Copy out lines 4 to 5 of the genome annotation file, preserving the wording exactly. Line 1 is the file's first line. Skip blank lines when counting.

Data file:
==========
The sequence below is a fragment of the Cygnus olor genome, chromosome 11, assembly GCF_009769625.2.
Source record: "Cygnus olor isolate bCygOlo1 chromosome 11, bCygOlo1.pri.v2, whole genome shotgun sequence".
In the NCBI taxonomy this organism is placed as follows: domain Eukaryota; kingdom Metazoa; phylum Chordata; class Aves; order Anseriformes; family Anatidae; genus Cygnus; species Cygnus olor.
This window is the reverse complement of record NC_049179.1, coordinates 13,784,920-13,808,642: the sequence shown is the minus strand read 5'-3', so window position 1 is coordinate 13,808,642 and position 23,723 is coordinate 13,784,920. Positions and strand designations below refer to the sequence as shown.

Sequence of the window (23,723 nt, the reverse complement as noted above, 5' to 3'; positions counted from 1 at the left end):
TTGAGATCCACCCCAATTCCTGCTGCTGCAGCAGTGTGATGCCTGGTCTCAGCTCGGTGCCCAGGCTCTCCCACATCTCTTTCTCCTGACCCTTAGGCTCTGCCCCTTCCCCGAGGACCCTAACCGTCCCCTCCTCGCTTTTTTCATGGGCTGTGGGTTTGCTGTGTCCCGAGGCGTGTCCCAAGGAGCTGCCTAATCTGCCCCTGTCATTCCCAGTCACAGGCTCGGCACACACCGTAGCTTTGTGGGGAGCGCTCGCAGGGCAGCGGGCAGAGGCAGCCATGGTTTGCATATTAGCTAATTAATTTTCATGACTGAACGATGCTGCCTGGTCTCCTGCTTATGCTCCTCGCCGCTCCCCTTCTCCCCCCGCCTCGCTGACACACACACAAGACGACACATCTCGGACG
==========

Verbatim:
This window is the reverse complement of record NC_049179.1, coordinates 13,784,920-13,808,642: the sequence shown is the minus strand read 5'-3', so window position 1 is coordinate 13,808,642 and position 23,723 is coordinate 13,784,920. Positions and strand designations below refer to the sequence as shown.

Sequence of the window (23,723 nt, the reverse complement as noted above, 5' to 3'; positions counted from 1 at the left end):